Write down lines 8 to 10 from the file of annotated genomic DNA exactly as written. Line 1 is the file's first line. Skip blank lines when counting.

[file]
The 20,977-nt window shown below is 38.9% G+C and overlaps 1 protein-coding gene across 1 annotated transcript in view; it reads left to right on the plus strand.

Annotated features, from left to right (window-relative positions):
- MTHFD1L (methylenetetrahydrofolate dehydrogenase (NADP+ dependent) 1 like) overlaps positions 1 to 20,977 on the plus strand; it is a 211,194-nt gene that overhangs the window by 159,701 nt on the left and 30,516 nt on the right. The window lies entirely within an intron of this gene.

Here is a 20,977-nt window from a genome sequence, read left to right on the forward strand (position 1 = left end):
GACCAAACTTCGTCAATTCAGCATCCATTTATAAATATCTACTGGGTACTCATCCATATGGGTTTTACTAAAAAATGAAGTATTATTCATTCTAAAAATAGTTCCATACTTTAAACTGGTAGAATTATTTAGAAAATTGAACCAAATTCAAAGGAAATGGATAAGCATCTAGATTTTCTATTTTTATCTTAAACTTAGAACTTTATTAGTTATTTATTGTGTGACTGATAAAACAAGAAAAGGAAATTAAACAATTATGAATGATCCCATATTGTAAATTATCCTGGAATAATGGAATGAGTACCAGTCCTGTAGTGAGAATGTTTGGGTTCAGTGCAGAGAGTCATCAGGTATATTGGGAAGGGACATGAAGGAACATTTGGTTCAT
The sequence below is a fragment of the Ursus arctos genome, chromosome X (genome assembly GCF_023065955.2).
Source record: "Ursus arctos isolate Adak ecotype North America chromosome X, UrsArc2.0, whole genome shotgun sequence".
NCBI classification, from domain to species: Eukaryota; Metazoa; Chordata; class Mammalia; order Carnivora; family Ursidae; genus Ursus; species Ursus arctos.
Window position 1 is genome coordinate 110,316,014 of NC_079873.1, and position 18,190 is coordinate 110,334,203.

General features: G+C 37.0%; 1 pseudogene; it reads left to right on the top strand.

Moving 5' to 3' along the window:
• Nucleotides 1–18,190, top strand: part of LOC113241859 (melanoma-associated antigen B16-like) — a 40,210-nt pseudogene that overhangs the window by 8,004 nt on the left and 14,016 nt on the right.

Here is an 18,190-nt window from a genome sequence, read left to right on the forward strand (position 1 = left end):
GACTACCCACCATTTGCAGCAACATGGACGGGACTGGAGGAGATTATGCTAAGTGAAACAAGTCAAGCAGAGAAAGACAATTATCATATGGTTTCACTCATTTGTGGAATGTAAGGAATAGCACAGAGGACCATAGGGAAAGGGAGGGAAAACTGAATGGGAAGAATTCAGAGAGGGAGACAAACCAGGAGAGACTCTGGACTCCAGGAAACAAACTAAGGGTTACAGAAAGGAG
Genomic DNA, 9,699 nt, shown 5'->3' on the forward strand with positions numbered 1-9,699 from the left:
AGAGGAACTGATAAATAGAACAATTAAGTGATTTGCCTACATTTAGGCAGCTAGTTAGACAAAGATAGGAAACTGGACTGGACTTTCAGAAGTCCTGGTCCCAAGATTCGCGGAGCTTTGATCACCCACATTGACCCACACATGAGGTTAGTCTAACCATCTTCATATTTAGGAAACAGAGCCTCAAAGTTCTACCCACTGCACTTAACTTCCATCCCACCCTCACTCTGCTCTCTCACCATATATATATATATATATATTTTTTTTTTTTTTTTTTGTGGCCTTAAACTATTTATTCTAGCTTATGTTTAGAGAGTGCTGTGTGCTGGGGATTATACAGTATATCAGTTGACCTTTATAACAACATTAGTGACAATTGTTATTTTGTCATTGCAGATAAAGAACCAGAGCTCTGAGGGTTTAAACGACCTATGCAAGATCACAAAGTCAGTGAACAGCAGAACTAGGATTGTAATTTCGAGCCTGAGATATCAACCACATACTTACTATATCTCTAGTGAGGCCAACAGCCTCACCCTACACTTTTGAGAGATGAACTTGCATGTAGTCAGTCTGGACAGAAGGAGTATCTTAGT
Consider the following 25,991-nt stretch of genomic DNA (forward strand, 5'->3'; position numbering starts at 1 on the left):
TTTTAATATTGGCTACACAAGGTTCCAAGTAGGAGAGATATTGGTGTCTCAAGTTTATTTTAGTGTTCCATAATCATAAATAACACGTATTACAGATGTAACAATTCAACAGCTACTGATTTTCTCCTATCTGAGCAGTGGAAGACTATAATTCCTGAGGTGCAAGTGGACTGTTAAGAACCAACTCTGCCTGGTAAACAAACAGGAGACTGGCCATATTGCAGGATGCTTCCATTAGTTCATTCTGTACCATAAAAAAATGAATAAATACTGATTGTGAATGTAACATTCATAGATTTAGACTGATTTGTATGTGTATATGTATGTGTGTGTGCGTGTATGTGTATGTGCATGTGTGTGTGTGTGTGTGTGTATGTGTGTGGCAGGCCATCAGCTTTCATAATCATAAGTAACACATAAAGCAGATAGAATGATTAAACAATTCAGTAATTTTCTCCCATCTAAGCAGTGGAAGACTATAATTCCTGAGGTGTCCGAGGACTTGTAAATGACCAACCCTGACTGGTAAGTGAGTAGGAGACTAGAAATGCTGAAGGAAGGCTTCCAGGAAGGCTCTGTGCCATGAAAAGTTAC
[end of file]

NCBI classification, from domain to species: Eukaryota; Metazoa; Chordata; class Mammalia; order Carnivora; family Ursidae; genus Ursus; species Ursus arctos.
Window position 1 is genome coordinate 110,316,014 of NC_079873.1, and position 18,190 is coordinate 110,334,203.

General features: G+C 37.0%; 1 pseudogene; it reads left to right on the top strand.